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Blog Posts Tagged "mariana trench"
Submitted by Amy West on Sat, 08/02/2014 - 21:40
Every once in awhile there will be external blogging from the ship by education officer, Amy West. Here is a snippet of the first one:
Going on a Rock Cruise
Imagine two, 60-mile-thick slabs of rock running into each other. Which gives first and why?
Submitted by Amy West on Sun, 08/10/2014 - 03:04
Our entire mission is dependent on seismic data and our interpretation of it. We can be wildly off, or spot on with what we think we’ll encounter during drilling. It’s a highly educated guess, but what worried many members of the team was drilling through too much sediment before they hit the hard rock.
Submitted by Kristen Weiss on Thu, 12/15/2016 - 16:07
Hi there! My latest video is available on Youtube<. Watch to learn why our scientists are so excited about blue mud, and how the science conducted on this expedition can help us better understand earthquakes and tsunamis.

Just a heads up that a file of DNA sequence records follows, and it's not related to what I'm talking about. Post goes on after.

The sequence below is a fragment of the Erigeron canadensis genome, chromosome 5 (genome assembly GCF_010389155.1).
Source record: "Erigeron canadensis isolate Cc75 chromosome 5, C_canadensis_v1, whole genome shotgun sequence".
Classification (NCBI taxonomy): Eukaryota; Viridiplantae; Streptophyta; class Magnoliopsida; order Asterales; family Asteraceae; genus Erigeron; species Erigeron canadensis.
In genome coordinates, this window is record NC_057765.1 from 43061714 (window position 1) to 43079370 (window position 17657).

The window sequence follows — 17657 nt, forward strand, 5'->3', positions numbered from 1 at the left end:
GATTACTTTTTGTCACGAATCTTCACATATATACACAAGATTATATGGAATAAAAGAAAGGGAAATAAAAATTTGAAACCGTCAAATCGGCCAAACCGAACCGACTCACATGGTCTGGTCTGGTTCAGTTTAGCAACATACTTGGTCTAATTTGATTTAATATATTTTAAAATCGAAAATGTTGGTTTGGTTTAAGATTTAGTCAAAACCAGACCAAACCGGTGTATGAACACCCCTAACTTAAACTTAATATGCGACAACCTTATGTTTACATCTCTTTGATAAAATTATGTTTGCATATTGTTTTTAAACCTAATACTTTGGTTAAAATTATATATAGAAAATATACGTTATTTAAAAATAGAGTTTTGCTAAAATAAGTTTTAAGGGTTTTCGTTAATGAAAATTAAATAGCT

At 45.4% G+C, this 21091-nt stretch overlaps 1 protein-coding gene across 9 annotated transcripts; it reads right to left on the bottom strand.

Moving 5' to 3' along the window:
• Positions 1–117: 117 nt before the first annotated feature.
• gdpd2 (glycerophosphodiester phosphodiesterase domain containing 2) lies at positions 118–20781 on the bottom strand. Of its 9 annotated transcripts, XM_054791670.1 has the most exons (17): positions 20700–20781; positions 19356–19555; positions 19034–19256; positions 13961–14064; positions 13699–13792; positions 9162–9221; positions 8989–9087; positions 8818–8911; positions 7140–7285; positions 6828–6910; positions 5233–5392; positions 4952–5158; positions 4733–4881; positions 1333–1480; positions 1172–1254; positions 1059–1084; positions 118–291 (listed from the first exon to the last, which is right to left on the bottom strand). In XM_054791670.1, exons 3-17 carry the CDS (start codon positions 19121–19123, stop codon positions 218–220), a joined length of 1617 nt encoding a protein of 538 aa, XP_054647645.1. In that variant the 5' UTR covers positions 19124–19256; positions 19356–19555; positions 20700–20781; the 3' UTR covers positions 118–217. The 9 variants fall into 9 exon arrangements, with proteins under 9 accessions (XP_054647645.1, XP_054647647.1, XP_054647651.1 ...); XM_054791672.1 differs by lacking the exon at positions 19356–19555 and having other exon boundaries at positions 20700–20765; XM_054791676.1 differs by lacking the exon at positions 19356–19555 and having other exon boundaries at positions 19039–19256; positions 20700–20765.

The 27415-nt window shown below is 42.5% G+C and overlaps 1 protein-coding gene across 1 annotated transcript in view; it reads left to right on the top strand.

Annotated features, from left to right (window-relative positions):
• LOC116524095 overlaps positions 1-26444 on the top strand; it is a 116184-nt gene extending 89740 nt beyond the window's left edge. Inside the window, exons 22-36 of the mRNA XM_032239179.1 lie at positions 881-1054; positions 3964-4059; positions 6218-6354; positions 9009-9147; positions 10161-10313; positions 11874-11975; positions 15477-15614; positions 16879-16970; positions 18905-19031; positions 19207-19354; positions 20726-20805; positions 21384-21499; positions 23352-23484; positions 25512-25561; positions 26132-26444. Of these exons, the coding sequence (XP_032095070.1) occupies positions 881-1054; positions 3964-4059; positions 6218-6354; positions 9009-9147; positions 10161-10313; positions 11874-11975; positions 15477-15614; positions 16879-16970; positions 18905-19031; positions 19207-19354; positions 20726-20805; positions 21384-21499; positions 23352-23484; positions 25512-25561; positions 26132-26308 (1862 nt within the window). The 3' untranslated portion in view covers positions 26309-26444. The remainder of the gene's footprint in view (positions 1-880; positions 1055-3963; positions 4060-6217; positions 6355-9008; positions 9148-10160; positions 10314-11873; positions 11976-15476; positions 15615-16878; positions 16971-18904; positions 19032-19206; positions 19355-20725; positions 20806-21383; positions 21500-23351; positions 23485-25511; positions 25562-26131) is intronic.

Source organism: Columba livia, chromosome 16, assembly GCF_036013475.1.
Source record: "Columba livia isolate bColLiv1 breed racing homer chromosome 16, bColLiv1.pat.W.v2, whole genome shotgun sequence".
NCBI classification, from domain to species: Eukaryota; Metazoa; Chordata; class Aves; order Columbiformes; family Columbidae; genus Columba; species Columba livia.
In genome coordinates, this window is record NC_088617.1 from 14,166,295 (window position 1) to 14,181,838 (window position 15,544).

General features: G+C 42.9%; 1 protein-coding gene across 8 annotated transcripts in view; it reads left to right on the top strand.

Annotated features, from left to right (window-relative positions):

Submitted by Kristen Weiss on Mon, 12/26/2016 - 16:58
Merry Christmas from the JR! Want to see how we celebrated out here in the middle of the Pacific? Watch my latest video diary< to see the singing, eating, and general merry-making! With no cores on deck, everyone had extra time to get in the festive spirit--or at least eat some extra candy.
Submitted by Kristen Weiss on Wed, 12/28/2016 - 14:42
Submitted by Kristen Weiss on Tue, 01/17/2017 - 16:12
Submitted by Kristen Weiss on Wed, 01/18/2017 - 18:45
Today during one of my live classroom broadcasts, a student asked what it felt like to be higher than Mount Everest. The student was referring to our location above the Mariana Trench--the deepest part of the ocean (35,827 feet deep), often contrasted with Mount Everest since its the highest point on earth (29,035 feet high).